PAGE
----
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It is known that the 2D Poisson equation defined on a domain $\Omega$ (let's say $\Omega := (0,1)^2$) with Dirichlet boundary conditions $u(x,y)_{|\partial \Omega}=g(x,y)$, $$u_{xx} + u_{yy}=f$$ can be discretized, using finite differences, to obtain a system of linear equations of the form

$$A\vec{u} = \vec{f}+\vec{b}$$ where $A$ is a coefficient matrix, $\vec{u}$ the discrete solution to solve for, and $\vec{b}$ contains terms from the boundary conditions.

The matrix $A$ for the 2D Poisson equation has the block form

\begin{bmatrix} D & I & \dots &0 \\ I & \ddots & \ddots & \vdots\\ \vdots & \ddots & \ddots & I\\ 0 & \dots & I & D \end{bmatrix}

where

$$D=\begin{bmatrix} -4 & 1 & 1 &0 & \dots& 0 \\ 1 & -4 & 1 & 1 & \dots & 0 \\ \vdots & \vdots & \vdots & \vdots & \vdots & \vdots\\ \vdots & \ddots & \vdots & \dots & -4 & 1\\ 0 & \dots & \dots & 1 & 1 & -4 \end{bmatrix}$$

I want to discretize the 3D Poisson equation

$$u_{xx} + u_{yy}+u_{zz}=f$$

on $\Omega := (0,1)^3$.

So, I suppose, that the discretized set $\Omega_{\Delta x}$ must be a 3D mesh. The resulting discretization equations will be

$$\Delta_h u_{i,j,k} = \frac{u_{i+1,j,k}+u_{i,j+1,k}+u_{i,j,k+1}-6u_{i,j,k}+u_{i-1,j,k}+u_{i,j-1,k}+u_{i,j,k-1}}{(\Delta x)^2}=f_{i,j,k}+b_{i,j,k}$$

So that $A$ should now look like this:

$A=\begin{bmatrix} -6&1 & 1 & 1 &0 & 0 & 0&\dots& 0 \\ 1 & 1 & -6 & 1 & 1 & 1 &0&\dots & 0 \\ \vdots & \vdots & \vdots & \vdots & \vdots & \vdots &\vdots&\ddots&0\\ \vdots & \vdots & \vdots & \vdots & \dots & \dots & \dots&-6 & 1\\ 0 & \dots & 0 & 0 & 0 & 1 & 1 & 1 & -6 \end{bmatrix}$

I'm not quite sure, however, what the form of $D$ exactly is. I.e. is $A$ still block-tridiagonal, with two block diagonals comprised of $I$'s, and the main diagonal comprised of $D$'s, but with higher dimensions?

Would appreciate some insight.

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I like a lot the Kronecker product representation. If $A_1$ is the one-dimensional second-derivative approximation, i.e. $$ A_1 = \begin{pmatrix} 2 & -1 & \\ -1 & 2 & \ddots \\ & \ddots & \ddots \end{pmatrix}, $$ then you can write the $3d$ Laplacian as $$ A_3 = I \otimes I \otimes A_1 + I \otimes A_1 \otimes I + A_1 \otimes I \otimes I. $$ For the $2d$ case it is the same, i.e., $A_2 = I \otimes A_1 + A_1 \otimes I$, and this generalizes to higher dimensions. You can have a look into a small instance of this matrix, and its properties (e.g., sparsity pattern) will be clear.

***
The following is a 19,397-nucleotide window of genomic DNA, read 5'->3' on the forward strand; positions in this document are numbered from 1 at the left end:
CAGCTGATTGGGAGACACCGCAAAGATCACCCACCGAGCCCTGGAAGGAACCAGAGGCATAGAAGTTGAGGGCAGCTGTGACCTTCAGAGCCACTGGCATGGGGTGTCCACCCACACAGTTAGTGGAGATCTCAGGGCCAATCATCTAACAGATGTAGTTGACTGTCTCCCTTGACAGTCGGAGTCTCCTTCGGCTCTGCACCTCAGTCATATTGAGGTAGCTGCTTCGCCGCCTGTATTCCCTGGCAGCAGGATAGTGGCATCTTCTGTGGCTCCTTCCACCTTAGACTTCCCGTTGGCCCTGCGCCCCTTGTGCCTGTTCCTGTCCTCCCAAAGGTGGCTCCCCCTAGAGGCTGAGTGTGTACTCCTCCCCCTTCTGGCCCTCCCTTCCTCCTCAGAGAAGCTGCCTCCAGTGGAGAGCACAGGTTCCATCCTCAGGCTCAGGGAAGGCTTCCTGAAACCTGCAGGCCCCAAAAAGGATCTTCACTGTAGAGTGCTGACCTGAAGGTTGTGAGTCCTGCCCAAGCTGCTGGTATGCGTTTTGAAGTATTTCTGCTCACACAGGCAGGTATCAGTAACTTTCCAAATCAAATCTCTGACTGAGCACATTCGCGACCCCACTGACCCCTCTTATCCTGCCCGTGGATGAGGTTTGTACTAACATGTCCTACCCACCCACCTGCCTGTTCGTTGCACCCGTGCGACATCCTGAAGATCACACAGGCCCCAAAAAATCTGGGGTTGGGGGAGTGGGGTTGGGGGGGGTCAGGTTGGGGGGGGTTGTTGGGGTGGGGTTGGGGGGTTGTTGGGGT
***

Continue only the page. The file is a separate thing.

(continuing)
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  • $\begingroup$ Unfortunately I haven't yet delved deeply enough into the topic of the Kronecker delta, so I don't think I will understand your answer until some time later. But thanks for this anyway =) $\endgroup$ – sequence Feb 21 at 7:40
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    $\begingroup$ The Kronecker delta is a simple function: $\delta_{ij} = 0$ if $i \neq j$, and $\delta_{ii} = 1$. The Kronecker product is instead a matrix product, whose definition can be found here (en.wikipedia.org/wiki/Kronecker_product) and which is extremely helpful in multivariate and tensor analysis. I strongly suggest you to have a look into it. $\endgroup$ – G. Gare Feb 21 at 7:46
  • $\begingroup$ Yes, I meant Kronecker product of course :) $\endgroup$ – sequence Feb 21 at 7:54
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    $\begingroup$ By the way, if you like Matlab (I like Matlab), you can try it out with the command 'kron'. In your case, you could type A = gallery('tridiag', 5); % creates a 5x5 second-derivative approx, I = speye(5); % identity matrix; A3 = kron(I, kron(I, A)) + kron(I, kron(A, I)) + kron(A, kron(I, I)); % 3d second-derivative approximation $\endgroup$ – G. Gare Feb 21 at 8:01

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